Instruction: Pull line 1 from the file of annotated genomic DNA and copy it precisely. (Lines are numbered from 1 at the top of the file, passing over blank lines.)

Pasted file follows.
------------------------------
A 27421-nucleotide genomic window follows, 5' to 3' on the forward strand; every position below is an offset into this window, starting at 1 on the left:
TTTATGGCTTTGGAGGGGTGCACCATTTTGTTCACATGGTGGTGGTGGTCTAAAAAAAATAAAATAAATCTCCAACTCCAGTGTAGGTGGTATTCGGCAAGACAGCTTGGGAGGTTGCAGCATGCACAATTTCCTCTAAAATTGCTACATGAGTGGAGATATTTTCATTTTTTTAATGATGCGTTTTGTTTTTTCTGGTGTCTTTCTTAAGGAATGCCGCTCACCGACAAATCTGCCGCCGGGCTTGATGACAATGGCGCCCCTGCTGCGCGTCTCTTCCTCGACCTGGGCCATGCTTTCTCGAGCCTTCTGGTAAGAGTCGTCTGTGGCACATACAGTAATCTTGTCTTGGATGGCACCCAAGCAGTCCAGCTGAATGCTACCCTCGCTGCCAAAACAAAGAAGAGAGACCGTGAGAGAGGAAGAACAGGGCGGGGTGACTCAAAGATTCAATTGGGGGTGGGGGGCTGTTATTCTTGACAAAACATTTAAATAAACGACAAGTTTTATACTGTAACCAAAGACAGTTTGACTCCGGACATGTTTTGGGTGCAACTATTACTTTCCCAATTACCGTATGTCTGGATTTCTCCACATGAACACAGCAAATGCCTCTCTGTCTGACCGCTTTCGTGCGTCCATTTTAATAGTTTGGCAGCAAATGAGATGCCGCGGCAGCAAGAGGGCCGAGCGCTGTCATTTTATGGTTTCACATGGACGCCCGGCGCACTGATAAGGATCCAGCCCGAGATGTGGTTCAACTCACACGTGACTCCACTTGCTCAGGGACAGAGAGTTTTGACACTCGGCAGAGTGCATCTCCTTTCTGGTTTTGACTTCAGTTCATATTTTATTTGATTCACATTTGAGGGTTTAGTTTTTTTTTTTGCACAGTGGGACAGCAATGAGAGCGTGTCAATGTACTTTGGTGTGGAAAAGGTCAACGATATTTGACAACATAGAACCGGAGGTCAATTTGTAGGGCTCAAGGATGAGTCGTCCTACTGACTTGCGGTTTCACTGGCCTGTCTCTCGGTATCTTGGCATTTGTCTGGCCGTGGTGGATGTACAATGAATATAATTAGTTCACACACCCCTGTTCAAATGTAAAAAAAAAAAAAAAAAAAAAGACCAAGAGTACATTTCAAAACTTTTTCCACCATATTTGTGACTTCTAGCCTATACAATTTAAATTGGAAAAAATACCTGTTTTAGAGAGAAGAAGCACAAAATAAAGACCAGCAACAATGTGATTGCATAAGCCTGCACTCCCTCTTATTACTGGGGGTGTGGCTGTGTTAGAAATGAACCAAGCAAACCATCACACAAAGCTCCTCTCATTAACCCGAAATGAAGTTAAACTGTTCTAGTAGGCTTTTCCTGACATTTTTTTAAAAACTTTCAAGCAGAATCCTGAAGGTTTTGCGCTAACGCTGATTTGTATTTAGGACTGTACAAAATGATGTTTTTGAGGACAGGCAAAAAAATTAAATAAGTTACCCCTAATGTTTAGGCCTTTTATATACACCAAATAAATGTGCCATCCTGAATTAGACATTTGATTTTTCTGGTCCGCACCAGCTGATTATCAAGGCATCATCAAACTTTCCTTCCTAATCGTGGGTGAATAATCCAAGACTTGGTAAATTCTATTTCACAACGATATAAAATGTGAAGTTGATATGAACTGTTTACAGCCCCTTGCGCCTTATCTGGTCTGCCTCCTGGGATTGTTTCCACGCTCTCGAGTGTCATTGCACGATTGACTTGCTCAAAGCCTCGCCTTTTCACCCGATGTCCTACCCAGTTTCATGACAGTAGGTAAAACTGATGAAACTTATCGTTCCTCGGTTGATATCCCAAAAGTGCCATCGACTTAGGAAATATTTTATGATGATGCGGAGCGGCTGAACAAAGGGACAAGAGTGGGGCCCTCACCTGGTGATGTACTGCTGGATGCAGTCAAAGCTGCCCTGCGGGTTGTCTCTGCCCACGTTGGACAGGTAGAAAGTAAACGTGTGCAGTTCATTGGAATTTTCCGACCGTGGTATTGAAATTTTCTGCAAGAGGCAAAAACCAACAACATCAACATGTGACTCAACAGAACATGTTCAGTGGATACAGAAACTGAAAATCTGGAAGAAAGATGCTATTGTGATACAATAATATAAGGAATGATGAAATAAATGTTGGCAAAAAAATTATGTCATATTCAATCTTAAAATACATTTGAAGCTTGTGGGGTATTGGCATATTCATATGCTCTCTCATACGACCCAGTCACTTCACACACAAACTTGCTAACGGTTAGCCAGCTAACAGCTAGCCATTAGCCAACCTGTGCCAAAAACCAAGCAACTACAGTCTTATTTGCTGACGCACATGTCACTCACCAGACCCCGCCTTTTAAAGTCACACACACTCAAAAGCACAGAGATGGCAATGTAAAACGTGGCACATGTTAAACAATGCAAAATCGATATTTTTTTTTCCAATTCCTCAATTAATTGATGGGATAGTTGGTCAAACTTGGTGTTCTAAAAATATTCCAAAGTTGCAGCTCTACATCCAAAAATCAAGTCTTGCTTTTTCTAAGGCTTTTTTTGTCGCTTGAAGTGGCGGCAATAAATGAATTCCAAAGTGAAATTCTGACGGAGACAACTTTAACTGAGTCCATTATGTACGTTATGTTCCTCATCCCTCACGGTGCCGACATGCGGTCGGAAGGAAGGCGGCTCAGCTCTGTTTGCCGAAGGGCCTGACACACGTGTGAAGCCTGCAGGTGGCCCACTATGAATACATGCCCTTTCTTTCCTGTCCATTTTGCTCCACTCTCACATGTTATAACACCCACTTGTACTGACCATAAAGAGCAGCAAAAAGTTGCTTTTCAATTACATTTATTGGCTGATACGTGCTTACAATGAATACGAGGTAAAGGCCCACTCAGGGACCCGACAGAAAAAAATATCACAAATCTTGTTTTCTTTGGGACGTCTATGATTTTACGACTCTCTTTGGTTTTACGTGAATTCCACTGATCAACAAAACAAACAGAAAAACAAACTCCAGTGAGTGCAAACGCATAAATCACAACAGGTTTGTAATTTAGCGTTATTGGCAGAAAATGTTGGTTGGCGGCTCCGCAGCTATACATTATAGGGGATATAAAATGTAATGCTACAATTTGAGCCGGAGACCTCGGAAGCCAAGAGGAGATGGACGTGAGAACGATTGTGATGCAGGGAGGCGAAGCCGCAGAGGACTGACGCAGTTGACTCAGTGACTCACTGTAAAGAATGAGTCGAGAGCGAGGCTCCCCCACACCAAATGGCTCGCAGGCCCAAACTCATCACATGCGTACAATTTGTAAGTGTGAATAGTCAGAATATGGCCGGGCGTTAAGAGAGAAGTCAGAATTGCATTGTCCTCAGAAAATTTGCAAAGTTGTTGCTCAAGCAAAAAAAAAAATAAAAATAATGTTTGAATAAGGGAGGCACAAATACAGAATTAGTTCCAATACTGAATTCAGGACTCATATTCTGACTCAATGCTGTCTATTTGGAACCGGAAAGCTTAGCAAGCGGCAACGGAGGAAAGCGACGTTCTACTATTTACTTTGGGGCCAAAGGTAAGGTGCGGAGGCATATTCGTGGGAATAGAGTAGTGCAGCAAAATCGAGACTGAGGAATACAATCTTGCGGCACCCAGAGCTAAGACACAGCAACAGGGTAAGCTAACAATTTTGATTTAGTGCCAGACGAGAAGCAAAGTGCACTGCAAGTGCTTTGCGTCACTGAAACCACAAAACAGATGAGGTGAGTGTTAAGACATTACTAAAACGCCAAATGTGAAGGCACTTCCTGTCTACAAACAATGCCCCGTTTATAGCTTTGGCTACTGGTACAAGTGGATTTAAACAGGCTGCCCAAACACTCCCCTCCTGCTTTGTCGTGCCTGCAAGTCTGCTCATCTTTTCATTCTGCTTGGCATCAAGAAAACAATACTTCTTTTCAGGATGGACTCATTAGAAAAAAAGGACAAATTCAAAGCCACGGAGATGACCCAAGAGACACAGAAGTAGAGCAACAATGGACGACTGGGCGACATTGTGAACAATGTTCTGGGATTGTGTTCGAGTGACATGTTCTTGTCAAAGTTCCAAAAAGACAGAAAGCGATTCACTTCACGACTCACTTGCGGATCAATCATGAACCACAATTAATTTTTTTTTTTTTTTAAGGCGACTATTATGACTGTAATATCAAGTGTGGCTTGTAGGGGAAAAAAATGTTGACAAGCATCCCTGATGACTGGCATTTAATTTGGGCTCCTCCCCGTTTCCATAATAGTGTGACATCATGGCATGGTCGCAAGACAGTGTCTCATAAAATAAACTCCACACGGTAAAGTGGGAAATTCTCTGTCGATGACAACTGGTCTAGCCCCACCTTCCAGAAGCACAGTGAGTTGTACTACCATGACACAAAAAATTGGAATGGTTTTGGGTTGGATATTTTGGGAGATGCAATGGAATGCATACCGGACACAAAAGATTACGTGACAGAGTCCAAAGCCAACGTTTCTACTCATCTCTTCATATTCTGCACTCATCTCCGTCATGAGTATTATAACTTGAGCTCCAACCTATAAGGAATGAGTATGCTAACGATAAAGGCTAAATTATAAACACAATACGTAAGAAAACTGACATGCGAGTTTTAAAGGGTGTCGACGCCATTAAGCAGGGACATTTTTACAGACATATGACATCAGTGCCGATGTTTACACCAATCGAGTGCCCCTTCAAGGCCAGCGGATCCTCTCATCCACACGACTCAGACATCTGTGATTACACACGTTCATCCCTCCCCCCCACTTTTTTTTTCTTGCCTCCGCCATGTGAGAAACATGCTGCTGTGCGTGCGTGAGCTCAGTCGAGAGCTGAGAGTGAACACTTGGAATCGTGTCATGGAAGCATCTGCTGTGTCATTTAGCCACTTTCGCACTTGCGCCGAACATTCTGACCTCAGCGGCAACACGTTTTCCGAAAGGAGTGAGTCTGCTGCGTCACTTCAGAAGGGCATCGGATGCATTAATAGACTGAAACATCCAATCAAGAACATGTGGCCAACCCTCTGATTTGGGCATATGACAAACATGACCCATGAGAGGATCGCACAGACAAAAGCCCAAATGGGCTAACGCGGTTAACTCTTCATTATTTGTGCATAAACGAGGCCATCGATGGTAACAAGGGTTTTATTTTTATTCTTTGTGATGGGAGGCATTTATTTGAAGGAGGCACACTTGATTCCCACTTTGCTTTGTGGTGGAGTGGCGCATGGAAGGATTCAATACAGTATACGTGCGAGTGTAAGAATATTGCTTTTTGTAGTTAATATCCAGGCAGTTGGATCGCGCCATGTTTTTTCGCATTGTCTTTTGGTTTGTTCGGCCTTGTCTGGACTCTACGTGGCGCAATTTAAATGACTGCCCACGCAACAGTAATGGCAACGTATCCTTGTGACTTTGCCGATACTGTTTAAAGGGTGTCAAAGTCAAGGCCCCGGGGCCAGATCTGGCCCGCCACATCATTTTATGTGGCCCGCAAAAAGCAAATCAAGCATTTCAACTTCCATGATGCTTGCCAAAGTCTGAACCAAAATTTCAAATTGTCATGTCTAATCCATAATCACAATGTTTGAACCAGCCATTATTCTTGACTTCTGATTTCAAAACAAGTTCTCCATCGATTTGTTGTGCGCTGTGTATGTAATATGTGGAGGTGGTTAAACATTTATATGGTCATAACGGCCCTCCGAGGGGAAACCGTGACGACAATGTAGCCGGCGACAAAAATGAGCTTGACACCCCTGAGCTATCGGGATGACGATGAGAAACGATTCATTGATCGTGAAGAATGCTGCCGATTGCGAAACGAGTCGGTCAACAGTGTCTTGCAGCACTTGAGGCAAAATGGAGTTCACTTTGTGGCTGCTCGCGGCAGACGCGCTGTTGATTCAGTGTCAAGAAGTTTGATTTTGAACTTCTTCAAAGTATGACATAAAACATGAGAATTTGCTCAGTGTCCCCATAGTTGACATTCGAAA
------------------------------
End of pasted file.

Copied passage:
A 27421-nucleotide genomic window follows, 5' to 3' on the forward strand; every position below is an offset into this window, starting at 1 on the left: